Then, in 2001, came No Child Left Behind. The program’s federally mandated tests assess two subjects—math and reading—and the familiar adage “What gets tested gets taught” has turned out to be true. Literacy, which once consisted of the ability to read for knowledge, write coherently, and express complex thoughts about the written word, has become synonymous with reading. Formal writing instruction has become even more of an afterthought.
Teacher surveys conducted by Arthur Applebee, the director of the Center on English Learning and Achievement at the University at Albany (part of the State University of New York system), found that even when writing instruction is offered, the teacher mostly does the composing and students fill in the blanks. “Writing as a way to study, to learn, or to construct new knowledge or generate new networks of understanding,” says Applebee, “has become increasingly rare.”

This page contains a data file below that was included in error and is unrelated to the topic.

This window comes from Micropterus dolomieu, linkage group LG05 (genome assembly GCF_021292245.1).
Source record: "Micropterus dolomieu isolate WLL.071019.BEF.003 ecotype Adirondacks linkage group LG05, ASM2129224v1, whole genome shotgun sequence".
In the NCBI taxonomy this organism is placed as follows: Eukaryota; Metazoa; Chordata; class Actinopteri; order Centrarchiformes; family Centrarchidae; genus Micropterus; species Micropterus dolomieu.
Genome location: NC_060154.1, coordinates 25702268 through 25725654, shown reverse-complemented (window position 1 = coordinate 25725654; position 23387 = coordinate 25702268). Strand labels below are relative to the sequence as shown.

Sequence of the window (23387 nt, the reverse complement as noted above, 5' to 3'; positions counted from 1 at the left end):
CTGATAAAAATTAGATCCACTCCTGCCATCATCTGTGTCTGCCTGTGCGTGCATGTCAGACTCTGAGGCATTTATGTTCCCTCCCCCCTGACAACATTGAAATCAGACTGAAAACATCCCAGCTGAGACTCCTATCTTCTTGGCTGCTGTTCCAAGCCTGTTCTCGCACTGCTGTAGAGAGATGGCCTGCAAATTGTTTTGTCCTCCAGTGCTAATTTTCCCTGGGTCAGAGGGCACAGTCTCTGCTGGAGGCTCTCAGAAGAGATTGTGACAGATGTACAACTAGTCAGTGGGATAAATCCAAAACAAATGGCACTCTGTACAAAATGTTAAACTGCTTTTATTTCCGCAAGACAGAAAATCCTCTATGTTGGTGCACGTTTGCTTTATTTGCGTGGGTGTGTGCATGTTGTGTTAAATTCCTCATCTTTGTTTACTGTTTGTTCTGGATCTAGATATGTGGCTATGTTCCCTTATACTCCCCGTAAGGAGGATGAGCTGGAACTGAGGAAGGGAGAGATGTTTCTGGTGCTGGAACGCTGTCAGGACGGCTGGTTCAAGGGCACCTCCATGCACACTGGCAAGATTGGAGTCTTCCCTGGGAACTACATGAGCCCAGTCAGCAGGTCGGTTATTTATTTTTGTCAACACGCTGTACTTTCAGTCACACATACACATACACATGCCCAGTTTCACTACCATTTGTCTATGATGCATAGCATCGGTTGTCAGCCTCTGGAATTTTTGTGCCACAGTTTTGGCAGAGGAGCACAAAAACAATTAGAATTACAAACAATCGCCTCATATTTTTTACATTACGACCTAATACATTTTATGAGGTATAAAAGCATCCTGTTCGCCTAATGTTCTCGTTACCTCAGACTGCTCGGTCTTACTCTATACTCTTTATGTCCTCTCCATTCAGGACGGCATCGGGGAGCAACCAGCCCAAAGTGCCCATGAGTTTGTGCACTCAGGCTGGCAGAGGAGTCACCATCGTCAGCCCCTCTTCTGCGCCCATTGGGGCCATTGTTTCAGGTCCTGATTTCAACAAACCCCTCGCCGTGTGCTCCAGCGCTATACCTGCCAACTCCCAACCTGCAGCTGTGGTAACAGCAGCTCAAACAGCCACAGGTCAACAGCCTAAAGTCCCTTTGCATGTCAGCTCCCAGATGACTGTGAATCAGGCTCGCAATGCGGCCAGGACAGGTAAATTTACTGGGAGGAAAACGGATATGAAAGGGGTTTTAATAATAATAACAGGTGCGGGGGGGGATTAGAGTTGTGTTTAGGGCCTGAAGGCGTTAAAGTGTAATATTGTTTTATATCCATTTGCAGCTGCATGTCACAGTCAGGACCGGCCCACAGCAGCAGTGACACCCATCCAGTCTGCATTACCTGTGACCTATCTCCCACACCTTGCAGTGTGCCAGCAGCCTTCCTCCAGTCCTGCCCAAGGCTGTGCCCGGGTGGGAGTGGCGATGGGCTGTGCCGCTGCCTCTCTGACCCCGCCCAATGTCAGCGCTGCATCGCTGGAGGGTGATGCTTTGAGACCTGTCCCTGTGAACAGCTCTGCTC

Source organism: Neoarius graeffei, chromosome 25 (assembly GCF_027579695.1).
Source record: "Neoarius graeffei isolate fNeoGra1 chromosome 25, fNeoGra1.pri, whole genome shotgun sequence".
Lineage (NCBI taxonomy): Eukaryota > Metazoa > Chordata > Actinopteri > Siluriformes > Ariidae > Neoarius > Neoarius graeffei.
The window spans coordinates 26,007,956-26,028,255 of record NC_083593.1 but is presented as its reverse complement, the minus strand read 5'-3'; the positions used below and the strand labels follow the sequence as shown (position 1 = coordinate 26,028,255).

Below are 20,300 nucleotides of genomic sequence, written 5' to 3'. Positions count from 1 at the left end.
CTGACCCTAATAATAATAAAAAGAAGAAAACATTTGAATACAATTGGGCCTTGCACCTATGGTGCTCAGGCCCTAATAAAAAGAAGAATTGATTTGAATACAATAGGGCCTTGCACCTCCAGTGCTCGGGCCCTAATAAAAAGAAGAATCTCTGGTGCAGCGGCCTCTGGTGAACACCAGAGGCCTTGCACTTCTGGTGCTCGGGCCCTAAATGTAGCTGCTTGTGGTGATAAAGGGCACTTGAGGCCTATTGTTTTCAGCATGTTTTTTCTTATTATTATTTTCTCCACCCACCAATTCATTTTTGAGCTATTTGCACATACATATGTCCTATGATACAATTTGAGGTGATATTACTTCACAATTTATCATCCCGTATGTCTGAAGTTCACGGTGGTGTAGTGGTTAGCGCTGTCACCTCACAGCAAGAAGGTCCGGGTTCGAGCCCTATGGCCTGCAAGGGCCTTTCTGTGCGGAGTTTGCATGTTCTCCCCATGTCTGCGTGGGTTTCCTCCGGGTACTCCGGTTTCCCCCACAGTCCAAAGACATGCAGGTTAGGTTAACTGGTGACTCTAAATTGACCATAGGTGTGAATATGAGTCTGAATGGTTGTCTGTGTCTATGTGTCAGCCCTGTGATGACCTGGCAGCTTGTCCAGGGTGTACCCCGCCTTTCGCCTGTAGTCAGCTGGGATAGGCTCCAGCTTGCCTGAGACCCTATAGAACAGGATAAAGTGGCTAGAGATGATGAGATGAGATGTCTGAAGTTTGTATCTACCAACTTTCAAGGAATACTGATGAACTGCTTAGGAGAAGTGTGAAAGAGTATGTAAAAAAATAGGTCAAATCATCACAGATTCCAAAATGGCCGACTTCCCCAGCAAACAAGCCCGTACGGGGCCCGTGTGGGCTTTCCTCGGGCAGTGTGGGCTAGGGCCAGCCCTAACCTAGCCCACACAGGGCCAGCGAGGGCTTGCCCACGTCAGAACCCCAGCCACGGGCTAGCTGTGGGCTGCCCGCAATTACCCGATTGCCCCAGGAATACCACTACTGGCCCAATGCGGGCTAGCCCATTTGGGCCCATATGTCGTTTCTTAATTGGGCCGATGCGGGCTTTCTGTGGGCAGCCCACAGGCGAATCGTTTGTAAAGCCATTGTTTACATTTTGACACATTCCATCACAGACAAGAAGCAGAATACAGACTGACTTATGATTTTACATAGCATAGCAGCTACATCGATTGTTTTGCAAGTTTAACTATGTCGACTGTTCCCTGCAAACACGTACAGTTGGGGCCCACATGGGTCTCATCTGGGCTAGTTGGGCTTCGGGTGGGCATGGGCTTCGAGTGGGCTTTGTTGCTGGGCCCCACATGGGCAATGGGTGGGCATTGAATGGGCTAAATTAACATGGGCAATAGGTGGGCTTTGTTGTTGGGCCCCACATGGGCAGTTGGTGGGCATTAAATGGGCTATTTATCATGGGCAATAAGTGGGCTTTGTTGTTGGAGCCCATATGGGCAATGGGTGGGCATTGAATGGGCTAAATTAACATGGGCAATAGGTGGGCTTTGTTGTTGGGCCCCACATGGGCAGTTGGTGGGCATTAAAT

I agree with a lot of this. NCLB - and its focus on basic skills - results in a lot of strategies and tactics that teach to the test.
The MN BST writing test calls for a personal narrative. Now I'm all for personal narratives. But how with a strong foundation in writing (and not just literacy skills as Applebee notes in the passage above), how many of our freshmen could pass the test on their first go around without having our nine week Comp 9 class (where they write several personal narratives in addition to other expository essays)?
I'm not saying at all that 2.5 weeks (approximately) of students writing personal essays is a bad thing. I'm just wondering if there was a stronger base in grammar and formal writing - what Applebee says is “Writing as a way to study, to learn, or to construct new knowledge or generate new networks of understanding,” - which is why it's important that our Comp 9 class continues to write expository themes as well as personal narratives.
I also find this passage interesting -